I read Wikipedia. A lot. I’m a naturally curious person, so Wikipedia has slowly become a time waster for me over the years. Add in countless blogs and I spend too many hours every week reading surface level content for countless subjects (many that have no bearing on my life, they are just interesting). While there isn’t anything inherently wrong with learning about random things, its not a wise use of my time. For example, I spent about 8 hours last year reading a book on eugenics in the early 20th century and while it was a fascinating read, those are essentially 8 hours wasted when I look back on it. This year I want to cut back on the fluff knowledge and take more time honing in on a few subjects that interest me and dig deeper in those areas. I’m not sure what that will look like this year, but I’m trying to keep it in mind as I go about my internet use and book selections. I recently started using the app Pocket to focus my blog reading and its helped that aspect immensely.


I'm excited about tackling these goals and the domino effect that this will have on other areas of my life. If you have any ideas for apps or other tools you think would help with these goals, let me know in the comments!

Andy WalkerComment
Favorite Things - 2017

2017 has been a fun and eventful year.  The more I think about it, between it being my first full year of self-employment, moving to a new house, Jennifer going on her first mission trip, releasing my first full-length The Alphabet Zero record, starting a part-time staff position at my church, and my oldest daughter starting kindergarten, this may have been the busiest year of my life (so far). I think it’s time for some egg nog and a nap.

I’ve spent the year making a lot of changes and trying to slow down and pay attention more. So I thought I would jot down a few of my favorite things from the year. These aren’t things that necessarily came out this year, since I’m kinda slow on the uptake for some pop culture things, but things in general that helped define my 2017.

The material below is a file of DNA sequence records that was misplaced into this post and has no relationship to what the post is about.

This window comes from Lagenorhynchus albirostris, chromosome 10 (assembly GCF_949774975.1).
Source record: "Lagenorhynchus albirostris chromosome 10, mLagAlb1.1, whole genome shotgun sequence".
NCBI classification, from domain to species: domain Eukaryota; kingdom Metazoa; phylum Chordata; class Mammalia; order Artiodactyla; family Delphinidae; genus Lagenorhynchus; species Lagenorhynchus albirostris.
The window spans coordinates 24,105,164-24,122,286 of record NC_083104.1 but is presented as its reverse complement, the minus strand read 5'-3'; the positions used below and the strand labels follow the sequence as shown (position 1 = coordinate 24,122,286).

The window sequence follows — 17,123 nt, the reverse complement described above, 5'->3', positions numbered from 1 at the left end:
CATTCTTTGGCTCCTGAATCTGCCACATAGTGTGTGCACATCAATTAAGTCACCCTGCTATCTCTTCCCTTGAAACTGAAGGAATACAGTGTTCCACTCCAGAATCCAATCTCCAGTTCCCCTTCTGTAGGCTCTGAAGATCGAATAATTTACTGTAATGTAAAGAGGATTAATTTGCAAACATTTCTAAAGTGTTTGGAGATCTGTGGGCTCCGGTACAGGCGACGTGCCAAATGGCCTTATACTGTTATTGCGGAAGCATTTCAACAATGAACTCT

Favorite Moment - Baptizing Jennifer
Runner-up - Going to California to celebrate my best friends wedding.

Favorite Movie - Star Wars: The Last Jedi
Runner up - Wonder Woman

TV Show - Twin Peaks (Original)
Runner Up - Stranger Things

Favorite Album - Julien Baker - Turn Out the Lights
Runner Up - The xx - I See You

Spotify Playlist of all my favorite albums of 2017

Favorite Fiction - Homegoing by Yaa Gyasi
Runner Up - Annihilation by Jeff VanderMeer

Favorite Non-Fiction - Just Mercy by Bryan Stevenson
Runner Up - Evicted: Poverty & Profit in the Modern City by Matthew Desmond

My Goodreads list for 2017

Andy WalkerComment
Heart, Soul, and Mind

In Matthew 22:37, Jesus says the greatest commandment is that “You shall love the Lord your God with all your heart and all your soul and with all your mind.” Jesus left no aspect of ourselves untouched. Our love of God and therefore our response to that love through worship requires all of ourselves.

As worship leaders, whether we are singing, playing drums, or running lights, we must lead our congregation to faithfully sing with all their heart, soul, and mind. But as many of us know, especially those from the more traditional backgrounds, elements introduced in worship to engage our congregations’ hearts are often met with skepticism at best or accusations of emotional manipulation at worst. How do we then lead our congregation to live out what Jesus commands in Matthew 22:37? 

Jonathan Edwards said God wants “to stir up the pure minds of the saints and quicken their affections, bringing the great things of religion to their remembrance and setting before them in proper colors.” Our emotional responses to the truths of God give those truths sticking power in our lives. The words that we sing, in the proper emotional context, take on a new weight in our lives.

When I think back to the most formative moments in my life, deep and intense emotions are always at the center of those memories. Why should we then not aim to create intensely emotional experiences to give the Gospel the emotional weight it deserves? To quote Zac Hicks from his fantastic book ‘The Worship Pastor,’  “I can acknowledge conceptually that my sin offends God and violates our covenant relationship, but my understanding is more complete when tears are streaming down my face and my heart is aching in contrition.”